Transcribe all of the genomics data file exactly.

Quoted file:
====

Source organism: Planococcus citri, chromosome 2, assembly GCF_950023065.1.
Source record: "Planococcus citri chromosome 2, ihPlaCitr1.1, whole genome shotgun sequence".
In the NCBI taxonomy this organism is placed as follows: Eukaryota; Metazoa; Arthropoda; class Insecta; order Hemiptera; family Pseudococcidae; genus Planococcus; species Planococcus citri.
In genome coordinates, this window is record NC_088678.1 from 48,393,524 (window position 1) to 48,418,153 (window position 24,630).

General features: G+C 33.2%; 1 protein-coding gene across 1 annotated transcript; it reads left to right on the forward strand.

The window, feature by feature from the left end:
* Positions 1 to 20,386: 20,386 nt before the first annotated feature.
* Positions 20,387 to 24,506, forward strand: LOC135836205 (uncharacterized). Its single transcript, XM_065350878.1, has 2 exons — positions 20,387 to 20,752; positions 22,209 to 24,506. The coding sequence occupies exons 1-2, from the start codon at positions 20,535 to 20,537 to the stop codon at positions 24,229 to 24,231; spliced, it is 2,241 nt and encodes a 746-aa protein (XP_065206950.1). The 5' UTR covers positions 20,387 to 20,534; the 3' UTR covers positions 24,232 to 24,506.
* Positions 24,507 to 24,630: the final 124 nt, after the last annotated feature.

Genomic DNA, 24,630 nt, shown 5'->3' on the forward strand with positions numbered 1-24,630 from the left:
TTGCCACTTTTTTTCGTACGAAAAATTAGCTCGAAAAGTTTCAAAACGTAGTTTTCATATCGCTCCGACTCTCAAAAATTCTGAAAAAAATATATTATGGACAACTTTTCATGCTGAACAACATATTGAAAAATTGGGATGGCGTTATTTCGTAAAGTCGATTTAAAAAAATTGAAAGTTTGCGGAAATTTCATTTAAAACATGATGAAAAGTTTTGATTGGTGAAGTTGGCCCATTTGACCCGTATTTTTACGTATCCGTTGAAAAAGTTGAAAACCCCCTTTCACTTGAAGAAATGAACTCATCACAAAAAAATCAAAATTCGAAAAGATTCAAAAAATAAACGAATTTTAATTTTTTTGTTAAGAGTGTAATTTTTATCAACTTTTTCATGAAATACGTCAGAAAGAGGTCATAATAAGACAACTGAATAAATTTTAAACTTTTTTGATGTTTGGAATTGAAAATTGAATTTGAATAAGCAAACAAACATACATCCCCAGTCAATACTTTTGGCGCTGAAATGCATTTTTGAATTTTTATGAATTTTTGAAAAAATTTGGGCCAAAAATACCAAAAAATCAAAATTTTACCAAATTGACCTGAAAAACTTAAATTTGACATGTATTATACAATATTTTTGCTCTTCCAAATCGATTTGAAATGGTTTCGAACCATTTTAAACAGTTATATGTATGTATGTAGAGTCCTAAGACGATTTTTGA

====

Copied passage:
Source organism: Planococcus citri, chromosome 2, assembly GCF_950023065.1.
Source record: "Planococcus citri chromosome 2, ihPlaCitr1.1, whole genome shotgun sequence".
In the NCBI taxonomy this organism is placed as follows: Eukaryota; Metazoa; Arthropoda; class Insecta; order Hemiptera; family Pseudococcidae; genus Planococcus; species Planococcus citri.
In genome coordinates, this window is record NC_088678.1 from 48,393,524 (window position 1) to 48,418,153 (window position 24,630).

General features: G+C 33.2%; 1 protein-coding gene across 1 annotated transcript; it reads left to right on the forward strand.

The window, feature by feature from the left end:
* Positions 1 to 20,386: 20,386 nt before the first annotated feature.
* Positions 20,387 to 24,506, forward strand: LOC135836205 (uncharacterized). Its single transcript, XM_065350878.1, has 2 exons — positions 20,387 to 20,752; positions 22,209 to 24,506. The coding sequence occupies exons 1-2, from the start codon at positions 20,535 to 20,537 to the stop codon at positions 24,229 to 24,231; spliced, it is 2,241 nt and encodes a 746-aa protein (XP_065206950.1). The 5' UTR covers positions 20,387 to 20,534; the 3' UTR covers positions 24,232 to 24,506.
* Positions 24,507 to 24,630: the final 124 nt, after the last annotated feature.

Genomic DNA, 24,630 nt, shown 5'->3' on the forward strand with positions numbered 1-24,630 from the left:
TTGCCACTTTTTTTCGTACGAAAAATTAGCTCGAAAAGTTTCAAAACGTAGTTTTCATATCGCTCCGACTCTCAAAAATTCTGAAAAAAATATATTATGGACAACTTTTCATGCTGAACAACATATTGAAAAATTGGGATGGCGTTATTTCGTAAAGTCGATTTAAAAAAATTGAAAGTTTGCGGAAATTTCATTTAAAACATGATGAAAAGTTTTGATTGGTGAAGTTGGCCCATTTGACCCGTATTTTTACGTATCCGTTGAAAAAGTTGAAAACCCCCTTTCACTTGAAGAAATGAACTCATCACAAAAAAATCAAAATTCGAAAAGATTCAAAAAATAAACGAATTTTAATTTTTTTGTTAAGAGTGTAATTTTTATCAACTTTTTCATGAAATACGTCAGAAAGAGGTCATAATAAGACAACTGAATAAATTTTAAACTTTTTTGATGTTTGGAATTGAAAATTGAATTTGAATAAGCAAACAAACATACATCCCCAGTCAATACTTTTGGCGCTGAAATGCATTTTTGAATTTTTATGAATTTTTGAAAAAATTTGGGCCAAAAATACCAAAAAATCAAAATTTTACCAAATTGACCTGAAAAACTTAAATTTGACATGTATTATACAATATTTTTGCTCTTCCAAATCGATTTGAAATGGTTTCGAACCATTTTAAACAGTTATATGTATGTATGTAGAGTCCTAAGACGATTTTTGA